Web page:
[nabs-l] Blind man sues Wienerschnitzel over run-in with tree

Joe Orozco jsorozco at gmail.com
Sat Aug 14 15:06:40 UTC 2010


And what would happen if a blind driver were involved in an accident?  Would
the same attitudes prevail for a possible lawsuit against the car
manufacturer?  It only goes to show that we need to properly set the stage
for the invention by first fixing attitudes rather than the other way
around.

Sorry, couldn't help it.

As to this incident, I'm embarrassed to admit I laughed my head off.  No,
it's not at all funny that the guy was knocked over by a tree, but I think
the impetus for his proclaimed lawsuit came more out of an injured pride
than an injured body.  Yet, there are obstruction laws, and his case may
very well gain minor traction if only because of their existence.

Best,

Joe

"Hard work spotlights the character of people: some turn up their sleeves,
some turn up their noses, and some don't turn up at all."--Sam Ewing 

-----Original Message-----
From: nabs-l-bounces at nfbnet.org 
[mailto:nabs-l-bounces at nfbnet.org] On Behalf Of Kirt Manwaring
Sent: Friday, August 13, 2010 11:01 PM
To: National Association of Blind Students mailing list
Subject: Re: [nabs-l] Blind man sues Wienerschnitzel over 
run-in with tree

I totally agree with pretty much everything that's been said so far.
But, allow me to go out on a limb for a second.  (sorry, I'm tired)
The suit doesn't worry me as much as the way the newspaper portrays
it.  I mean...it seems like this reporter's already pretty much just
gone and made the opening arguments for the plaintiff here.  Whatever
happened to balanced journalism?  Seriously though- all this guy's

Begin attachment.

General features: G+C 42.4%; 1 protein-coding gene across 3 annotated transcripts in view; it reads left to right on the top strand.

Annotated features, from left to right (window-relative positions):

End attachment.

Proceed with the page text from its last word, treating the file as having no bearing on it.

lawyer has to do is read this article in front of the judge.  No need
to prepare any sort of argument, the reporter's pretty much summarized
(and agreed with) this guy's case.
  I'm sure there's nothing ill-intentioned about it.  The newspaper
writer probably felt quite sympathetic and wanted to help the poor,
hurt blind boy out.  Or- and this is what really scares me- social
atitudes about blind people not being able to travel independently
without getting hurt have influenced this reporter so much that he (or
maybe she, I dunno) perhaps didn't even realize the bias in the story?
 Just a thought.  Let me know if I'm being a bit overdramatic here,
but the atitude which clearly is conveyed in this article worries me
much, much more than a silly law suit ever could.

On 8/13/10, Sarah Alawami <marrie12 at gmail.com> wrote:
> I do. If I feel a shadow infront of me my hand goes up this 
would be my
> right hand if I'm working my dog or my left hand if I don't 
have anything in
> it when using my cane.
> On Aug 13, 2010, at 6:59 PM, Jedi wrote:
>
>> Well, if he did that, his arm would be quite tired by the 
end of the day.
>> After all, it sounds like this person didn't even know the tree was
>> coming. In that case, is he supposed to walk around town 
with his hand in
>> front of his face just in case something like this happens 
again? Just a
>> thought.
>>
>> For issues like this, I use echolocation to detect 
overhanging items. The
>> deaf-blind alternative would be a sonic guide or a hand guide. In any
>> case, once I get a sense that something loarge is in front 
of my face, I
>> slow down, either put my hand in front of my face to block 
the object, or
>> hold my cane near verticle to get both ground coverage and overhead
>> coverage. This generally works well enough accept in 
instances where the
>> branch is so small that it would be difficult to echolocate for the
>> average blind person. In that case, I generally prefer to wear dark
>> glasses partially for eye protection (and for other reasons as well).
>>
>> Does anyone else have techniques on this issue they'd like to share?
>>
>> Respectfully,
>> Jedi
>>
>> Original message:
>>> Hi All,
>>> This is ridiculous   the guy should have been using not 
only his cane but
>>> he should have also had his arm up in a protective way so 
that he knew
>>> the tree was going to be coming up. The city may not be able to do